Tuesday, September 26, 2023

Together: The Old And New Work Much Better!

Together: The Old And New Are Much Better!

1. Executive Summary

Emacs has had long-standing features like outline-mode and outline-minor-mode that often get forgotten in the face of newer affordances like org-mode. At the same time, Emacs continues to acquire new features — in this article, I am specifically alluding to repeat-mode. The combinatorial explosion that is the result of the various ways of bringing these together is mind-boggling — and often the result is that one fails to take advantage of what has become possible. The result is that one ends up sticking to one's long-established habits at the risk of failing to significantly enhance one's productivity.

2. Background

  • Structured navigation is a significant productivity enhancer — especially in my case since I rely exclusively on an auditory interface.
  • The above applies to both textual documents and programming source.
  • Starting all the way back in 1991, I started using folding-mode to organize code into hierarchical containers that could be expanded and collapsed; and this is what makes Emacs' eco-system amazing; folding-mode still works and is available on melpa in 2023.
  • About a year ago one of the Emacs maintainers (Stefan Mounier) helped me update portions of Emacspeak, and in the process pointed out that I could just use outline-minor-mode to expand and collapse sections of code in .el files.
  • At the time I filed this away for later use — I was still reluctant to abandon the 30+ year investment in folding-mode.
  • About a year ago, I discovered repeat-mode in Emacs and started leveraging it for everything — including outline-mode and org-mode amongst others.
  • Despite the years of investment in folding-mode, it had one drawback; keeping the fold-marks (special comments) in sync was always a bit of a hastle.
    • Bringing The Old And New Together

      This week I brought all of the above context together to:

  • Cut over the Emacspeak codebase to stop using folding-mode.
  • Turning the fold-marks to comments that outline-minor-mode understood was a trivial application of my typo.plPerl script.
  • I had already set up Emacspeak to use repeat-mode for the various outline modes.
  • Another annoyance with outline that I had fixed over 20+ years ago was to pick an easier to press prefix-key for outline; I use C-o.

3. The Resulting Experience

  • I can now skim the Emacspeak sources (as well as the Emacs sources of course) with very few keystrokes.
  • Example: Pressing C-o C-n navigates by section headings; when skimming, I only need to press C-o the first time thanks to repeat-mode.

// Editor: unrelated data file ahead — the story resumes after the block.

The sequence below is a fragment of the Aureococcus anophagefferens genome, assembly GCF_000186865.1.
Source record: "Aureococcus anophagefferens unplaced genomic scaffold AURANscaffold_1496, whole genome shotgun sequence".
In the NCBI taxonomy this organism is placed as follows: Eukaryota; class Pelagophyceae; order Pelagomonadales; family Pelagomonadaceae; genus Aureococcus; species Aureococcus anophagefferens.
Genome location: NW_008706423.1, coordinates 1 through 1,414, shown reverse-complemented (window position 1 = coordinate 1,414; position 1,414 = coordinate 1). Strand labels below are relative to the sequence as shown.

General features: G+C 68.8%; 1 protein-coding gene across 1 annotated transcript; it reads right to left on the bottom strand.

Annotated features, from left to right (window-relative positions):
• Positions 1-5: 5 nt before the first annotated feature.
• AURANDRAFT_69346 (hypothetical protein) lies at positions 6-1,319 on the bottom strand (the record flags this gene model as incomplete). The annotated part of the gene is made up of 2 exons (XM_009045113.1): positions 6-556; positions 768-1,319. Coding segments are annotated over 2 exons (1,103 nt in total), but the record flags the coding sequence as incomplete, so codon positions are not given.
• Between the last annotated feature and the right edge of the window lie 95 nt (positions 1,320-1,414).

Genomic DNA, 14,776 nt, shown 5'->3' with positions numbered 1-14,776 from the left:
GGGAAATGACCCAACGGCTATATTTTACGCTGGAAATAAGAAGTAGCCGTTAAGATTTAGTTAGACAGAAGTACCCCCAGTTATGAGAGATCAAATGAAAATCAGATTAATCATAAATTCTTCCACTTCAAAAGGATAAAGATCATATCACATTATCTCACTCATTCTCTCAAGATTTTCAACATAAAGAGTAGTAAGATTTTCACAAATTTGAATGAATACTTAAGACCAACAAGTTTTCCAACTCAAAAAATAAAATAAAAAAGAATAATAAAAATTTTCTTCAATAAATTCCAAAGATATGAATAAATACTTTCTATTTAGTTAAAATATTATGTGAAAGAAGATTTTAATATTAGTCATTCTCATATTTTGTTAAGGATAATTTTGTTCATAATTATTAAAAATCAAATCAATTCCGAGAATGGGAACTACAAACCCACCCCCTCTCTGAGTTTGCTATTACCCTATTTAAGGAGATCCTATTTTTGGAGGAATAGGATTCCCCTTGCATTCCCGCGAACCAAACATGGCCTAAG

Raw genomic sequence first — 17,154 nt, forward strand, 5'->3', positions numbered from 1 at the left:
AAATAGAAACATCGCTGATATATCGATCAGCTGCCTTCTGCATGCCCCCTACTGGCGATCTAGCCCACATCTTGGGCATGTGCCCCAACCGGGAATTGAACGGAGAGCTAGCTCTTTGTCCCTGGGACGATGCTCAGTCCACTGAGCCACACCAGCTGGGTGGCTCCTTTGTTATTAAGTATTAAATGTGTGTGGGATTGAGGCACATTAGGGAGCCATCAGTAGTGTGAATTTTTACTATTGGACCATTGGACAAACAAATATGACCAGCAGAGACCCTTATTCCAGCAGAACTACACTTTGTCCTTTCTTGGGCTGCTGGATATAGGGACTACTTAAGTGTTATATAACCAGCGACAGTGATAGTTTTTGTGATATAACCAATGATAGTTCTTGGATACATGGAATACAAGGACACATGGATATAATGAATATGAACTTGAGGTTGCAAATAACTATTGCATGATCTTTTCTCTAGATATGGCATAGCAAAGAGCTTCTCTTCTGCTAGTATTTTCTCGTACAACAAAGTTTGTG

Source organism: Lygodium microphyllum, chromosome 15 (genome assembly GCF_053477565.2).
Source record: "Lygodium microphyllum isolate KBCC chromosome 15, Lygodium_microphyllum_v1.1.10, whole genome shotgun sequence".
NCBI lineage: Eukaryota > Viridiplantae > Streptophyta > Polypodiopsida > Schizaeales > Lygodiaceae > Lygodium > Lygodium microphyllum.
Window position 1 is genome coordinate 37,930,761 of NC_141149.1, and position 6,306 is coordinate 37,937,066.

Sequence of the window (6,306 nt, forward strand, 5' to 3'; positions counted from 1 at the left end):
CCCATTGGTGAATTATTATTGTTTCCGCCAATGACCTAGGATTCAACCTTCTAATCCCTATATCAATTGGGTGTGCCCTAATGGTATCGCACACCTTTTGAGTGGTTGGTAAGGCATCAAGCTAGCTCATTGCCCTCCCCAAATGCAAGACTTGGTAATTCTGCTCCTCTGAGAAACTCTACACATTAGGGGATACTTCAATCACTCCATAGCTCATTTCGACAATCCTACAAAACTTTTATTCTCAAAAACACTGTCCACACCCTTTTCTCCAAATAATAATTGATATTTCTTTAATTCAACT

• I also bound j and k in the outline-mode keymaps to avoid having to chord when skimming — j is easier to press than C-n.

4. For The Future

  • Would be nice to enhance outline-minor-mode to understand sectioning comments in other programming languages.
    • The annoyance with the default (and unusable) prefix key for the outline modes needs to fix in Emacs core.

Saturday, September 16, 2023

Augment With Zoxide

Augmenting Emacs With ZOxide For Efficient File System Navigation

1. Background

Emacs has no shortage of multiple built-in means of navigating the file system with smart, context-sensitive and fuzzy completion. That said, there is one tool outside Emacs I have discovered in the last six months that brings something extra — Zoxide, a smarter cd built in Rust.

2. Default Usage

Once installed, zoxide works well in Emacs shells, as well as at terminals inside or outside Emacs. Read the zoxide docs for more details, but in a nutshell, this tool remembers directories you work in, and lets you jump to them by typing short, unique substrings.

3. Working In Emacs

So with zoxide installed, you can:

  1. Switch to a shell buffer,
  2. Execute a zoxide navigation command, e.g., z <pattern>.
  3. Once there, you can easily open files, launch dired etc.

    But given that opening dired on that target is what I often want, the above work-flow still involved two steps too many. So in typical Emacs fashion, I wrote a short function that short-circuits this process

4. Command: emacspeak-zoxide

Note: there is nothing emacspeak specific in what follows.

  1. Interactive command emacspeak-zoxide prompts for a pattern, then launches dired on the zoxide result.
  2. It uses if-let to advantage:
    • If zoxide is installed,and
    • There is a zoxide result for the specified query,
    • Launch dired on that directory.
    • Else, signal the appropriate error.
    • Notice that if-let expresses this clearly.